David Cloninger

August 26, 2013

Who Else?: Who replaces Lattimore the leader?

After 31 wins in three seasons, South Carolina is thought to have turned the corner. As Steve Spurrier has pointed out, the Gamecocks expect to win the close games now, instead of hoping to win them, as in the past; there are no more “Can we do this?” expressions when the lead shrinks to two points and the seconds are ticking away.

David Cloninger

All things Gamecocks, especially basketball and football

“Commit, persist, empower, sacrifice,
Lead, follow, or get out of the way.”
-------------------------------- ALL OR NOTHING H.C.

After 31 wins in three seasons, South Carolina is thought to have turned the corner. As Steve Spurrier has pointed out, the Gamecocks expect to win the close games now, instead of hoping to win them, as in the past; there are no more “Can we do this?” expressions when the lead shrinks to two points and the seconds are ticking away.

What was the cause of the switch? Just time for the proverbial worm to turn? Stars aligned?

I think it was because the Gamecocks had the calming influence of a team leader, someone who stepped in from Day 1 and was so talented, on and off the field, that the rest immediately lined up behind him. I’m speaking of Marcus Lattimore.

Even without Lattimore playing, his presence on the sideline and in the locker room was enough for the Gamecocks to play at a different level. It was never so much a “Win it for Marcus” attitude when he was hurt the past two seasons as it was a “Win it with Marcus” attitude since he enrolled.

USC played more confidently, perhaps because it knew it had No. 21 in the backfield, ready to get the Gamecocks out of a jam and win the big game. Perhaps it was because they knew that Lattimore, no matter what he does the rest of his life, is going to be a success just because of the kind of person he is. That kind of presence resonates among young people – to see one of their own so polished, so great but yet so humble, inspires.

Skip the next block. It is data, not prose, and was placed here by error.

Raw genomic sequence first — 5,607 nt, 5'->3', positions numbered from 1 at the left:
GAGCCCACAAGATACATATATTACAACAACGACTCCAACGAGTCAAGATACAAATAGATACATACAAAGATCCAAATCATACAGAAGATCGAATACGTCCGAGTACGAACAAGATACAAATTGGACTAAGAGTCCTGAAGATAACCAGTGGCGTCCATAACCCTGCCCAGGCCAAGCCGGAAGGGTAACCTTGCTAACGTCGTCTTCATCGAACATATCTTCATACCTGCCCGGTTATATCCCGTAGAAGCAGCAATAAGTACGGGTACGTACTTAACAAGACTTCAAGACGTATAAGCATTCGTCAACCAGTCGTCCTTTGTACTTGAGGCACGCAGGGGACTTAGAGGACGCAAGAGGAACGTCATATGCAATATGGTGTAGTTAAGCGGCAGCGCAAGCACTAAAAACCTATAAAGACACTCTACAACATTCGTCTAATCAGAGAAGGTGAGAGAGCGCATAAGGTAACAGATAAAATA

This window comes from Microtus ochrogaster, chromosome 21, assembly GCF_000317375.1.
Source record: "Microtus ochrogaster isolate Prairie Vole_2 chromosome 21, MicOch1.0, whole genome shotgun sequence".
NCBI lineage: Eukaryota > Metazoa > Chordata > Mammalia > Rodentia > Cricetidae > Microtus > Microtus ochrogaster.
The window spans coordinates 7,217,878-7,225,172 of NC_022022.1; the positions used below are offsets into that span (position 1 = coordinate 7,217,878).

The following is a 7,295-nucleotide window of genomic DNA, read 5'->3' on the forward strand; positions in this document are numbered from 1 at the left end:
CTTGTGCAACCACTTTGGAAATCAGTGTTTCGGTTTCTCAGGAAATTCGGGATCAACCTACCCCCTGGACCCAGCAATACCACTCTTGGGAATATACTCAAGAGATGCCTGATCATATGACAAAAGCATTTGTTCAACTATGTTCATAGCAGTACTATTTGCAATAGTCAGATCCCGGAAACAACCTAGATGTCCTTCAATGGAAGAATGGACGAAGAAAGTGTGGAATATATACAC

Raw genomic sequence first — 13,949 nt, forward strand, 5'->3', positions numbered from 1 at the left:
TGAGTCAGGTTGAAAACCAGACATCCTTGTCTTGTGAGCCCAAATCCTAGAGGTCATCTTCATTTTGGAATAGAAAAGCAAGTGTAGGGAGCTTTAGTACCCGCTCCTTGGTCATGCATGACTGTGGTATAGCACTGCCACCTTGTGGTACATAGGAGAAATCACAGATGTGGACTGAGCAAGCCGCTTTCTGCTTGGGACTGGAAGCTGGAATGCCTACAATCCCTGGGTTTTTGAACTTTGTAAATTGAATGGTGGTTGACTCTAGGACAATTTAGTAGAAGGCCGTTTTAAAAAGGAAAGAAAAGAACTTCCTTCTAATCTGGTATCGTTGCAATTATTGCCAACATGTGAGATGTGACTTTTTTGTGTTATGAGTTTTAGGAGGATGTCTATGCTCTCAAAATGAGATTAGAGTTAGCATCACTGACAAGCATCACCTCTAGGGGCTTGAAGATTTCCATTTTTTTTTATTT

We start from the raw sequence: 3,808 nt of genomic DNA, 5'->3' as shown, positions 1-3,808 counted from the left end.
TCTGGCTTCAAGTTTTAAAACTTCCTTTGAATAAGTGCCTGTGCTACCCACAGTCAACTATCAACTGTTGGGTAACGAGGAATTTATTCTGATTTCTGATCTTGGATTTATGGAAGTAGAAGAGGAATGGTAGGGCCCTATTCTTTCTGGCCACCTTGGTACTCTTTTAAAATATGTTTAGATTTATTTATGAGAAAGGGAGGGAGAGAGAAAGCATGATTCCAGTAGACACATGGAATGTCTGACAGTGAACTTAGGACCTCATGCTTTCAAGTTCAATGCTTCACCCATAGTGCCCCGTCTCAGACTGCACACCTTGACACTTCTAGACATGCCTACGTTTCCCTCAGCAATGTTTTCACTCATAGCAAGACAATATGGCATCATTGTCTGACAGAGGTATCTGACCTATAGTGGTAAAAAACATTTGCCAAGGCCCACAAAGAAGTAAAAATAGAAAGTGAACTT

But now what?

Lattimore is gone, his image and effect of that image still lingering in the form of great expectations in terms of wins and losses. USC definitely has the talent to reach those lofty goals.

Does it have the leadership?

The Gamecocks have leaders. There are several on the team and thousands in the fanbase who would follow Connor Shaw into Hell. Victor Hampton is bidding to replace the mouthpiece and emotional sparkplug that was D.J. Swearinger. Jadeveon Clowney, with his sheer ability, can’t help but have subjects willing to pick up his banner.

Do they have THE leader, though, the one guy they rally behind in those close games? The one who takes charge? The one who looks each of them in the eye and says, “Follow me?”

Lattimore could do that, whether it was with the quiet confidence he showed when running out the clock against Georgia or by simply looking at each of his teammates as he stood on crutches on the sideline, willing them to another victory. There was just something reassuring about his presence, whether it was in uniform or not.

That kind of talent and leadership isn’t just replaced. Lattimore came so naturally to it that it’s difficult to expect it to just happen again, same way, no hesitation.

Perhaps USC won’t need it. The Gamecocks have the straight talent to make 2013 more memorable than 2010, 2011 or 2012.

Perhaps they will need that extra bit of gumption, of passion. Who supplies it?

Follow on Twitter at @DCTheState

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